Traffic Shaping

SOLVED
carl222
Here to help

Traffic Shaping

Hi,

 

We have a 100Mbps ISP circuit at a remote location. Users have been experiencing drops from time to time. Looking at the uplink statistics in the past week, I see intermittent 0.5-1% packet lost everyday during business hours.

 

Meraki and our monitoring platform are reporting an average of 30-40Mbps on the interface. I know it is an average and doesn't really represent reality. When I look at real time traffic on the dashboard, I see peaks to 100Mbps quite often.

 

ISP is reporting that the circuit is all good (dedicated Fiber) and they said that the drops were caused by us saturating the link. Makes sense if I see these peaks + packet lost.

 

Few questions :

 

1- Can I play with traffic shaping rules ? I tried Per-client limit to 10Mbps with SpeedBurst, didn't really change anything.

 

2- What are these Default Rules for ? Is the MX tagging packets according to these Default Rules ?

 

carl222_0-1625019420144.png

Thank you

1 ACCEPTED SOLUTION

Accepted Solutions
Bruce
Kind of a big deal

Re: Traffic Shaping

@carl222 I believe the default traffic shaping rules mark traffic based on the detected application, but like you I’ve never found anything to define what they do beyond that. If you’re connected to an internet connection (which it sounds like you are) marking packets alone will make no difference. The default rules only apply to the defined applications too, so unless you’re seeing those applications on your network they’re no going to achieve anything.

 

The uplink bandwidths that you define on the SD-WAN page definitely tries to shape traffic to those speeds but from our experience (and conversations with service providers - some who have a hard limit with no bursting) they’re a bit coarse, and so sometimes you may well hit the provider enforced limit. Although 0.5% to 1% packet loss is what you’d call ‘normal’, if you want to try and reduce it maybe knock back the uplink bandwidth to 96Mbps so that there is a little headroom between your MX and the provider enforced limit.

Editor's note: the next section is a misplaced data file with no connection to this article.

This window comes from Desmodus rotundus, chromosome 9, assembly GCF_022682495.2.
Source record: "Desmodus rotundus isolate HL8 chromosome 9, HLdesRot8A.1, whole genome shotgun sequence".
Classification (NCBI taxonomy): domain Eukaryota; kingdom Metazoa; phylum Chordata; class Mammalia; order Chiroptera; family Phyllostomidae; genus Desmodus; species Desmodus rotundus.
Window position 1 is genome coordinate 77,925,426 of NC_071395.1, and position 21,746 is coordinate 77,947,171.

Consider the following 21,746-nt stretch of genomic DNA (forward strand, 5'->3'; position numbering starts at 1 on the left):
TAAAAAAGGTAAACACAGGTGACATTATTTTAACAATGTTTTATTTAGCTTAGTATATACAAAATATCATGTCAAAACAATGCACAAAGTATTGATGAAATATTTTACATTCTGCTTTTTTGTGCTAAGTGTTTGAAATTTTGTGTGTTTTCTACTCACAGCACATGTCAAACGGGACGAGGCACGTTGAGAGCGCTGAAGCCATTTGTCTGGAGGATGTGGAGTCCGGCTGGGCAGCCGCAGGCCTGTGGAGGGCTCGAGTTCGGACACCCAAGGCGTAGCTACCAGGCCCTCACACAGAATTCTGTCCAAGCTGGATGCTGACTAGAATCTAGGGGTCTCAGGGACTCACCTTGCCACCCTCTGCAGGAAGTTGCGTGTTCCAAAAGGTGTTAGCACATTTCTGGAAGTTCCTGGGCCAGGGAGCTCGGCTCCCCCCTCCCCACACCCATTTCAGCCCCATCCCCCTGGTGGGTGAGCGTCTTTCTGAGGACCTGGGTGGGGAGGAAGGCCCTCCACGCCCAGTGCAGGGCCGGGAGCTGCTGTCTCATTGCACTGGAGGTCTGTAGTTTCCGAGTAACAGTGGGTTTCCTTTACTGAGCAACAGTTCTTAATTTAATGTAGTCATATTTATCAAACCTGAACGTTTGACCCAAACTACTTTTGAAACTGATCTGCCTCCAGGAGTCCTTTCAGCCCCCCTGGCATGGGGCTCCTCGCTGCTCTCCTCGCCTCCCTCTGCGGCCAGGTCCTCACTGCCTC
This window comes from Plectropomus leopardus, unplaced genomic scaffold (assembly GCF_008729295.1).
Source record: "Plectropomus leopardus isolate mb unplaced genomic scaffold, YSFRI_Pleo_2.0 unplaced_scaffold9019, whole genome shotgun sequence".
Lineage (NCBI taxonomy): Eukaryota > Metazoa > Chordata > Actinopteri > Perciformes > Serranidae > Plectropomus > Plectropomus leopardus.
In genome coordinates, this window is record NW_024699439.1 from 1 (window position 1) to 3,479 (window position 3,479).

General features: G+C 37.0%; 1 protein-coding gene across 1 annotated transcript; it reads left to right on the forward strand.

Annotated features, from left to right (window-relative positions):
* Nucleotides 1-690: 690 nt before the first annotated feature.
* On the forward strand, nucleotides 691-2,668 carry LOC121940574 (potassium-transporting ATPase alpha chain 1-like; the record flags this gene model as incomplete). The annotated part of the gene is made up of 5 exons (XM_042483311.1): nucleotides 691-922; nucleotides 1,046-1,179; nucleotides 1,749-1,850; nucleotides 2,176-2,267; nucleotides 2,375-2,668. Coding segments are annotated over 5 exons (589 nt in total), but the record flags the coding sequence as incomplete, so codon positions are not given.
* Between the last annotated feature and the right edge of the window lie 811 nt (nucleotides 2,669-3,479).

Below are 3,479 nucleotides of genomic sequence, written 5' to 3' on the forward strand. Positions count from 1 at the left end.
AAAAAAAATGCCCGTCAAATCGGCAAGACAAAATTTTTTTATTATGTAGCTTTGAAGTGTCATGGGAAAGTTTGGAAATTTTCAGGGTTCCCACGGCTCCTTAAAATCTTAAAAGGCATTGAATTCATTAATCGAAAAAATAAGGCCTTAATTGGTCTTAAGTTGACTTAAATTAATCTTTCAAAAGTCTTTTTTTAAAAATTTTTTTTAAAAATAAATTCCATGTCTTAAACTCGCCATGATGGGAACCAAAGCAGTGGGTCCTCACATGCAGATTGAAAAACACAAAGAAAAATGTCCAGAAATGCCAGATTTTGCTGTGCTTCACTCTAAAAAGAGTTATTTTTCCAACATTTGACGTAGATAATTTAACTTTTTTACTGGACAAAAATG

If you define your own traffic shaping rules then you can set different priorities (high, normal, low) which defines which egress queue the traffic ends up in if there is congestion (as per the link @Inderdeep shared), but this won’t prevent you hitting the provider limit. If there are one or two applications which drive a lot of bandwidth in your environment then you can try and shape them down with custom rules. Have a play and see what works for your environment.

View solution in original post

6 REPLIES 6
Inderdeep
Kind of a big deal

Re: Traffic Shaping

@carl222 : Check the traffic shaping rules below 

https://documentation.meraki.com/MX/Firewall_and_Traffic_Shaping/SD-WAN_and_Traffic_Shaping

 

Regards
Inderdeep Singh
www.thenetworkdna.com ( Awarded by Cisco IT Blogs award 2020)
carl222
Here to help

Re: Traffic Shaping

I saw this article but it doesn't explain how the "Default Rules" work. If I select "Enable default traffic shaping rules", that means the MX will prioritize traffic internally going out on the Internet according to these default rules ?

 

Do the MX take into consideration the 100Mbps specified in the Uplink configuration ?

 

Thanks

Bruce
Kind of a big deal

Re: Traffic Shaping

@carl222 I believe the default traffic shaping rules mark traffic based on the detected application, but like you I’ve never found anything to define what they do beyond that. If you’re connected to an internet connection (which it sounds like you are) marking packets alone will make no difference. The default rules only apply to the defined applications too, so unless you’re seeing those applications on your network they’re no going to achieve anything.

 

The uplink bandwidths that you define on the SD-WAN page definitely tries to shape traffic to those speeds but from our experience (and conversations with service providers - some who have a hard limit with no bursting) they’re a bit coarse, and so sometimes you may well hit the provider enforced limit. Although 0.5% to 1% packet loss is what you’d call ‘normal’, if you want to try and reduce it maybe knock back the uplink bandwidth to 96Mbps so that there is a little headroom between your MX and the provider enforced limit.

 

If you define your own traffic shaping rules then you can set different priorities (high, normal, low) which defines which egress queue the traffic ends up in if there is congestion (as per the link @Inderdeep shared), but this won’t prevent you hitting the provider limit. If there are one or two applications which drive a lot of bandwidth in your environment then you can try and shape them down with custom rules. Have a play and see what works for your environment.

View solution in original post

carl222
Here to help

Re: Traffic Shaping

@Bruce Thank you very much sir!

 

I will try to put it down to 95Mbps and setup Netflow to see which applications I can throttle down a bit.

 

What would be your recommendations for the Per-Client shaping? They are around 60 users on the MX68. Would you enable the burst option as well?

Thanks 

Bruce
Kind of a big deal

Re: Traffic Shaping

I wouldn’t worry about per client throttling unless you notice that you’ve got a couple of bandwidth hogs out there, but even then I’d try and resolve the issue by shaping the relevant applications first. You should be able to use the Meraki Dashboard to see what applications you’ve got consuming your bandwidth, but Netflow will do the trick if you have skills there.

carl222
Here to help

Re: Traffic Shaping

Sounds good !

 

Thank you very much you've been really helpful 🙂

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